Why do so many “successful” corporations fail? The dirty little secret behind the headlines…
There is something in common behind the most spectacular corporate failures of the past few years - and we only ever hear about the biggest ones as the smaller ones don’t make headlines. There are many more, and there is a reason for them. It has nothing to do with the economy, cars or mortgages, the stock market or supply and demand, but a single common factor shared by ALL failed corporations.
Publicly traded corporations are owned by a large group of independent investors who don’t even know each other, each one is too small individually to exercise any rights or responsibilities any real business owner would. If you ever tried to put a few hundred people in a room and get them to agree about anything, you know that it is pretty much impossible.
So any such corporation is owned by a large group of people who each have their own opinion, but none of them has any rights to make a decision about what the corporation should be doing. Therefore in actual fact, a corporation is worse off than a company with NO owners at all. And what happens with something that has no owners, like an abandoned house? Yes, it gets looted until there is nothing more of value left to be taken, a ruin left behind for destruction and decay until someone decides it’s time to clean up the street by demolishing what is left.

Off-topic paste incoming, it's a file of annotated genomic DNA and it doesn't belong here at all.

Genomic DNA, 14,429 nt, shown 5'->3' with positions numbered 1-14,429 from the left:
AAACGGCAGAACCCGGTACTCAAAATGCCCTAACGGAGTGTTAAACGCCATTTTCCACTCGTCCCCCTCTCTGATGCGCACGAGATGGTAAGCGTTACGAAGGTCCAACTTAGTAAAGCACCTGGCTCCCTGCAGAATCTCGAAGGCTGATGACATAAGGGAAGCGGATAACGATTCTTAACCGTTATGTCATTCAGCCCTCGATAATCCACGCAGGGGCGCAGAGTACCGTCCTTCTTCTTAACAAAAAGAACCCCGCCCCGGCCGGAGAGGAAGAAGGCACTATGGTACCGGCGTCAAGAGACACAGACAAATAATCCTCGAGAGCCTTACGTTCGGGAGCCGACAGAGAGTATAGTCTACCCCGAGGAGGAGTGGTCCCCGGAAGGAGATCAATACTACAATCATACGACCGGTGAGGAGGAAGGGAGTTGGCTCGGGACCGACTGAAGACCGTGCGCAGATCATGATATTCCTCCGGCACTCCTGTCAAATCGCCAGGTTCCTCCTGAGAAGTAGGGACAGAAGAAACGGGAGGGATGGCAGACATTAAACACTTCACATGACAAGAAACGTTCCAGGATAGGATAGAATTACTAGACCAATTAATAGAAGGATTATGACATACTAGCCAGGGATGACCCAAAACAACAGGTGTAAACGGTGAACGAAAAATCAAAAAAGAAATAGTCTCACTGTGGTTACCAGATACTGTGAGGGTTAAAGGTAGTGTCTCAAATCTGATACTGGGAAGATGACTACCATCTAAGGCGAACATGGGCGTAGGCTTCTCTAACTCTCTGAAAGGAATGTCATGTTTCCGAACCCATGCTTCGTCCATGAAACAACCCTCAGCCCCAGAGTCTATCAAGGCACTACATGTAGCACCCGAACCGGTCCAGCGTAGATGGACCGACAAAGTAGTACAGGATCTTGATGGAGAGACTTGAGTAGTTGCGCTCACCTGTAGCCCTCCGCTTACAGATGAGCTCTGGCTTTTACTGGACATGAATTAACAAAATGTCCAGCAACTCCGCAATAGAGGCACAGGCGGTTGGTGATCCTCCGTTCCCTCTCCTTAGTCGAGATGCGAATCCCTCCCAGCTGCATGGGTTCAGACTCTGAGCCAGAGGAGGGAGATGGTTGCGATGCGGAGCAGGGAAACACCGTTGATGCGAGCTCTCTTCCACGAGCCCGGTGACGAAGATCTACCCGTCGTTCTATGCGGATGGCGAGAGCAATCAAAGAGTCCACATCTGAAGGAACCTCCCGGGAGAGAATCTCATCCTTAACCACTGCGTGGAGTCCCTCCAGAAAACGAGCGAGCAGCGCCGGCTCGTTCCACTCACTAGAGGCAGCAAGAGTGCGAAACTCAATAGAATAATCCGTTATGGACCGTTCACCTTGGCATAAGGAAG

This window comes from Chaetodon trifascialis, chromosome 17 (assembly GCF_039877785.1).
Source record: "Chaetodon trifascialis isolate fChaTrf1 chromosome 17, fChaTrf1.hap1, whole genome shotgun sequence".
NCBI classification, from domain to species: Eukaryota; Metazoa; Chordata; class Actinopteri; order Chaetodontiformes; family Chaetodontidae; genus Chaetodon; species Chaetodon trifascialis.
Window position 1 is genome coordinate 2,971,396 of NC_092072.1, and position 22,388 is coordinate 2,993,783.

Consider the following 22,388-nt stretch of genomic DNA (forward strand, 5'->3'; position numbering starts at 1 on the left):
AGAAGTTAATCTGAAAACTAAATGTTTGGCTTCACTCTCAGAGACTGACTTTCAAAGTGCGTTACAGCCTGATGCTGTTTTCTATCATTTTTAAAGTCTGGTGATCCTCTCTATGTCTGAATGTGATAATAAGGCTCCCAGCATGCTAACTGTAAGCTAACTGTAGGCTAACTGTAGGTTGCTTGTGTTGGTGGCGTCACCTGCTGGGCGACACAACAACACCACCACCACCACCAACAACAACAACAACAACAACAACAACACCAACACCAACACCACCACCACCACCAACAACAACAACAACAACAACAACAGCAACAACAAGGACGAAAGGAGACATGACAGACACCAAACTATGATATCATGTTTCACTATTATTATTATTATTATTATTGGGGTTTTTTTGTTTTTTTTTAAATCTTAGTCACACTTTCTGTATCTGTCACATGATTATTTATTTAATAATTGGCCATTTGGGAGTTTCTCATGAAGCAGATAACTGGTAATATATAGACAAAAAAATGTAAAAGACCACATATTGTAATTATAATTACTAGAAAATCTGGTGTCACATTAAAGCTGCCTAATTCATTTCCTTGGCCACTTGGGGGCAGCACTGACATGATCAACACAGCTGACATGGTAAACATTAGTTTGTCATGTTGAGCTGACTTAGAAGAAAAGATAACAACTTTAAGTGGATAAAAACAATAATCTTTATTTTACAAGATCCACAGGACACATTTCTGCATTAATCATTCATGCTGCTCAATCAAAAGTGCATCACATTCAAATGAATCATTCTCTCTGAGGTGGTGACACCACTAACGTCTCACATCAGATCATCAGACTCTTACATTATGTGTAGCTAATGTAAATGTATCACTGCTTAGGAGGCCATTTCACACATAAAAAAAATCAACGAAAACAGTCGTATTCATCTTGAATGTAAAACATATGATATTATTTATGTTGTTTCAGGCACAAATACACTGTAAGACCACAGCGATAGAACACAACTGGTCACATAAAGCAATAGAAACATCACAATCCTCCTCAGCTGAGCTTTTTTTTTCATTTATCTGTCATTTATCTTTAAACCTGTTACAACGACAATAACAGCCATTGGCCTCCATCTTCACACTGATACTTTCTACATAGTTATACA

But since unlike an abandoned house, a corporation cannot be without managers, a corporation’s board hires people to manage its affairs.
Trouble is, that in many cases, the managers they hire turn out to be the looters themselves, albeit the smarter ones: those who want to loot the corporation from inside, stuffing their pockets and private accounts, but instead of being prosecuted, they are protected by the legal system. They leave behind a company in ruins, but they themselves become rich beyond imagination in the process - all 100% legal. What can we say: pretty smart!
Is this what is being taught in our universities and MBA courses today? Hopefully not, but it just strikes me as interesting that occupying one of those golden chairs always comes with the requirement of being a graduate of at least one, preferably more of them.
The “game of corporations” has been made into a giant pyramid scheme by an odd combination of the stock market and incompetent, irresponsible and self-serving CEOs.